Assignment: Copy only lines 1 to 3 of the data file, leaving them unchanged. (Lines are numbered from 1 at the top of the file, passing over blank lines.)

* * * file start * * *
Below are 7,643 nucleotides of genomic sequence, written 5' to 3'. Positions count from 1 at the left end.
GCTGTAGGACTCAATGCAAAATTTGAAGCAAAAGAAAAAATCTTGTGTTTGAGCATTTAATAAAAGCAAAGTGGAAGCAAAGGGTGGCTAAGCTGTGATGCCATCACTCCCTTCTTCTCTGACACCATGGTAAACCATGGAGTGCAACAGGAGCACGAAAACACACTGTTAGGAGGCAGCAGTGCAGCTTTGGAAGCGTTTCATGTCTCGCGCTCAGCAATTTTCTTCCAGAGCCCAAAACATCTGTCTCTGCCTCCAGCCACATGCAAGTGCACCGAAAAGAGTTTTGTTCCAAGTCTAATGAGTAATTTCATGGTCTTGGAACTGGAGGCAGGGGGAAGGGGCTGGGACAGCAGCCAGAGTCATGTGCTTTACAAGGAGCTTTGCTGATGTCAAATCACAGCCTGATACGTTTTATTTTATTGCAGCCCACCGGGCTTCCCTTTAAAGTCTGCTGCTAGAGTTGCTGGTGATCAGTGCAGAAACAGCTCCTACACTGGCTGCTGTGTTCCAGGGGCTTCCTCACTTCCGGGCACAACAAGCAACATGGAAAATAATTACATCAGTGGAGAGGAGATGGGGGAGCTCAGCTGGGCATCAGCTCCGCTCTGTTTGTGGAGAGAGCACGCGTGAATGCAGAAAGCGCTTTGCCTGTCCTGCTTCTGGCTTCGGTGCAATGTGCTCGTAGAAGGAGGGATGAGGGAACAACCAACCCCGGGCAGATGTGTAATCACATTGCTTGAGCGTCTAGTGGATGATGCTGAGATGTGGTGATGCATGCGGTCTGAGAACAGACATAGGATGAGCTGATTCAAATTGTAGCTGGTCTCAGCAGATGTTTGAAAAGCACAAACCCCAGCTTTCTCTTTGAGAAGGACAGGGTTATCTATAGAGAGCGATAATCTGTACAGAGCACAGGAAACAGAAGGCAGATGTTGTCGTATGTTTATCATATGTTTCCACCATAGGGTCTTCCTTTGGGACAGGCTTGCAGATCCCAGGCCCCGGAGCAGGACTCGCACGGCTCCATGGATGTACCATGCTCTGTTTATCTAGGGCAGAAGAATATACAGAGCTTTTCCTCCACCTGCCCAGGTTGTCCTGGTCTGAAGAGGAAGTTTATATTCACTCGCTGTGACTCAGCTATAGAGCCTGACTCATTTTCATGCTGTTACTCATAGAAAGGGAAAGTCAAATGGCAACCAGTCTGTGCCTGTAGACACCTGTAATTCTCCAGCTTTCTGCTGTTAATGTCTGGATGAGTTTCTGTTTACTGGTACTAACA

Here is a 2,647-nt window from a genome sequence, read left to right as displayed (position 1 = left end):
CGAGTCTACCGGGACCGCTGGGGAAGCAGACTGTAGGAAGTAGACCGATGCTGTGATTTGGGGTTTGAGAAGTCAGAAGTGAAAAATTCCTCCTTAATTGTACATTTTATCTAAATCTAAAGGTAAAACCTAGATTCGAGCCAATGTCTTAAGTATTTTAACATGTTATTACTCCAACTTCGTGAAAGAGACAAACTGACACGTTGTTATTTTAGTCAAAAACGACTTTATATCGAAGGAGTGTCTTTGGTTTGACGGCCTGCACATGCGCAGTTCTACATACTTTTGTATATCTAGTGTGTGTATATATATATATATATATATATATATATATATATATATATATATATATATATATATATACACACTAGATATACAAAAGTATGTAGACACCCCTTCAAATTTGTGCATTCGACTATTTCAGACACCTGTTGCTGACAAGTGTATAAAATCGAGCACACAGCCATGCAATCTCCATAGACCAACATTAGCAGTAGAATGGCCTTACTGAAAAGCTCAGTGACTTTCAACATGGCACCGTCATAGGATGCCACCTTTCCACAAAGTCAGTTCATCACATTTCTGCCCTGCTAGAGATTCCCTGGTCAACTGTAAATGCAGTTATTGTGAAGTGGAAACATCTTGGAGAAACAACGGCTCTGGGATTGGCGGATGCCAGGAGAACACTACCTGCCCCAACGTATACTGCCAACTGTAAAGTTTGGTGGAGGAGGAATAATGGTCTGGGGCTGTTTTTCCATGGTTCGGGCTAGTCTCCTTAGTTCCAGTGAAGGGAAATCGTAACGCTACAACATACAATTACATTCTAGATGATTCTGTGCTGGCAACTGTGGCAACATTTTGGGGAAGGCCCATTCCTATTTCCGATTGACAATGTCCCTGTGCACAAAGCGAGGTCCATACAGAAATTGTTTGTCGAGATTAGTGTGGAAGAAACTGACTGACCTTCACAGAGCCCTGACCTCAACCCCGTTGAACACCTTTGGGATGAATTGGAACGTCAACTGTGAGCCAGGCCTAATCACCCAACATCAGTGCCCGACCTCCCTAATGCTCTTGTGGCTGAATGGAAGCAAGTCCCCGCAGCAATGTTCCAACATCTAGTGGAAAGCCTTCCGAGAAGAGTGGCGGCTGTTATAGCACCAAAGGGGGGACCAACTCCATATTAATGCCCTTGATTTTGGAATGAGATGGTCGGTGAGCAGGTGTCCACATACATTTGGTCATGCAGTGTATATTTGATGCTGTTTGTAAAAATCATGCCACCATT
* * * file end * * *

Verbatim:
Below are 7,643 nucleotides of genomic sequence, written 5' to 3'. Positions count from 1 at the left end.
GCTGTAGGACTCAATGCAAAATTTGAAGCAAAAGAAAAAATCTTGTGTTTGAGCATTTAATAAAAGCAAAGTGGAAGCAAAGGGTGGCTAAGCTGTGATGCCATCACTCCCTTCTTCTCTGACACCATGGTAAACCATGGAGTGCAACAGGAGCACGAAAACACACTGTTAGGAGGCAGCAGTGCAGCTTTGGAAGCGTTTCATGTCTCGCGCTCAGCAATTTTCTTCCAGAGCCCAAAACATCTGTCTCTGCCTCCAGCCACATGCAAGTGCACCGAAAAGAGTTTTGTTCCAAGTCTAATGAGTAATTTCATGGTCTTGGAACTGGAGGCAGGGGGAAGGGGCTGGGACAGCAGCCAGAGTCATGTGCTTTACAAGGAGCTTTGCTGATGTCAAATCACAGCCTGATACGTTTTATTTTATTGCAGCCCACCGGGCTTCCCTTTAAAGTCTGCTGCTAGAGTTGCTGGTGATCAGTGCAGAAACAGCTCCTACACTGGCTGCTGTGTTCCAGGGGCTTCCTCACTTCCGGGCACAACAAGCAACATGGAAAATAATTACATCAGTGGAGAGGAGATGGGGGAGCTCAGCTGGGCATCAGCTCCGCTCTGTTTGTGGAGAGAGCACGCGTGAATGCAGAAAGCGCTTTGCCTGTCCTGCTTCTGGCTTCGGTGCAATGTGCTCGTAGAAGGAGGGATGAGGGAACAACCAACCCCGGGCAGATGTGTAATCACATTGCTTGAGCGTCTAGTGGATGATGCTGAGATGTGGTGATGCATGCGGTCTGAGAACAGACATAGGATGAGCTGATTCAAATTGTAGCTGGTCTCAGCAGATGTTTGAAAAGCACAAACCCCAGCTTTCTCTTTGAGAAGGACAGGGTTATCTATAGAGAGCGATAATCTGTACAGAGCACAGGAAACAGAAGGCAGATGTTGTCGTATGTTTATCATATGTTTCCACCATAGGGTCTTCCTTTGGGACAGGCTTGCAGATCCCAGGCCCCGGAGCAGGACTCGCACGGCTCCATGGATGTACCATGCTCTGTTTATCTAGGGCAGAAGAATATACAGAGCTTTTCCTCCACCTGCCCAGGTTGTCCTGGTCTGAAGAGGAAGTTTATATTCACTCGCTGTGACTCAGCTATAGAGCCTGACTCATTTTCATGCTGTTACTCATAGAAAGGGAAAGTCAAATGGCAACCAGTCTGTGCCTGTAGACACCTGTAATTCTCCAGCTTTCTGCTGTTAATGTCTGGATGAGTTTCTGTTTACTGGTACTAACA

Here is a 2,647-nt window from a genome sequence, read left to right as displayed (position 1 = left end):